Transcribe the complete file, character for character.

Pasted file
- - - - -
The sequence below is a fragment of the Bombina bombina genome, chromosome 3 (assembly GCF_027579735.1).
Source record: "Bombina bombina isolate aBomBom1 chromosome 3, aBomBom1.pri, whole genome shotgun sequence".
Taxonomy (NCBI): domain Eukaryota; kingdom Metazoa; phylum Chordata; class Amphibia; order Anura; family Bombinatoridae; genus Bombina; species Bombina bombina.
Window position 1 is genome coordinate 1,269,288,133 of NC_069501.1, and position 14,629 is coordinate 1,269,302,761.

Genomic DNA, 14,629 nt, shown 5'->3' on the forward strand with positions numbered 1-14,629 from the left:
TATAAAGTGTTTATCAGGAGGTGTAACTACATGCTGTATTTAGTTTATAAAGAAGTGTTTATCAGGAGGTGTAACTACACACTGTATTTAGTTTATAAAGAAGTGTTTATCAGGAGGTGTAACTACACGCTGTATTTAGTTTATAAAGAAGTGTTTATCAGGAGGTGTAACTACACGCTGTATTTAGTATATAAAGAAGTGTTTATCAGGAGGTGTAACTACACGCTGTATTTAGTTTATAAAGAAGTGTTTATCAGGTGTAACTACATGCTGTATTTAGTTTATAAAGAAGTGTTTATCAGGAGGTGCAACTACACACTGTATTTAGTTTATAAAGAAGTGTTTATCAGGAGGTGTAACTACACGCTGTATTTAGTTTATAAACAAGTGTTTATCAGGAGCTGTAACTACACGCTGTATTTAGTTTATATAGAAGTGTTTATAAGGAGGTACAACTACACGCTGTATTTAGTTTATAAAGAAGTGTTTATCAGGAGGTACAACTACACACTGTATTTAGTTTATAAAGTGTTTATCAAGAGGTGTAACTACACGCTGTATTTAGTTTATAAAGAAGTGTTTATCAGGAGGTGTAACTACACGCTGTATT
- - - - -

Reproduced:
The sequence below is a fragment of the Bombina bombina genome, chromosome 3 (assembly GCF_027579735.1).
Source record: "Bombina bombina isolate aBomBom1 chromosome 3, aBomBom1.pri, whole genome shotgun sequence".
Taxonomy (NCBI): domain Eukaryota; kingdom Metazoa; phylum Chordata; class Amphibia; order Anura; family Bombinatoridae; genus Bombina; species Bombina bombina.
Window position 1 is genome coordinate 1,269,288,133 of NC_069501.1, and position 14,629 is coordinate 1,269,302,761.

Genomic DNA, 14,629 nt, shown 5'->3' on the forward strand with positions numbered 1-14,629 from the left:
TATAAAGTGTTTATCAGGAGGTGTAACTACATGCTGTATTTAGTTTATAAAGAAGTGTTTATCAGGAGGTGTAACTACACACTGTATTTAGTTTATAAAGAAGTGTTTATCAGGAGGTGTAACTACACGCTGTATTTAGTTTATAAAGAAGTGTTTATCAGGAGGTGTAACTACACGCTGTATTTAGTATATAAAGAAGTGTTTATCAGGAGGTGTAACTACACGCTGTATTTAGTTTATAAAGAAGTGTTTATCAGGTGTAACTACATGCTGTATTTAGTTTATAAAGAAGTGTTTATCAGGAGGTGCAACTACACACTGTATTTAGTTTATAAAGAAGTGTTTATCAGGAGGTGTAACTACACGCTGTATTTAGTTTATAAACAAGTGTTTATCAGGAGCTGTAACTACACGCTGTATTTAGTTTATATAGAAGTGTTTATAAGGAGGTACAACTACACGCTGTATTTAGTTTATAAAGAAGTGTTTATCAGGAGGTACAACTACACACTGTATTTAGTTTATAAAGTGTTTATCAAGAGGTGTAACTACACGCTGTATTTAGTTTATAAAGAAGTGTTTATCAGGAGGTGTAACTACACGCTGTATT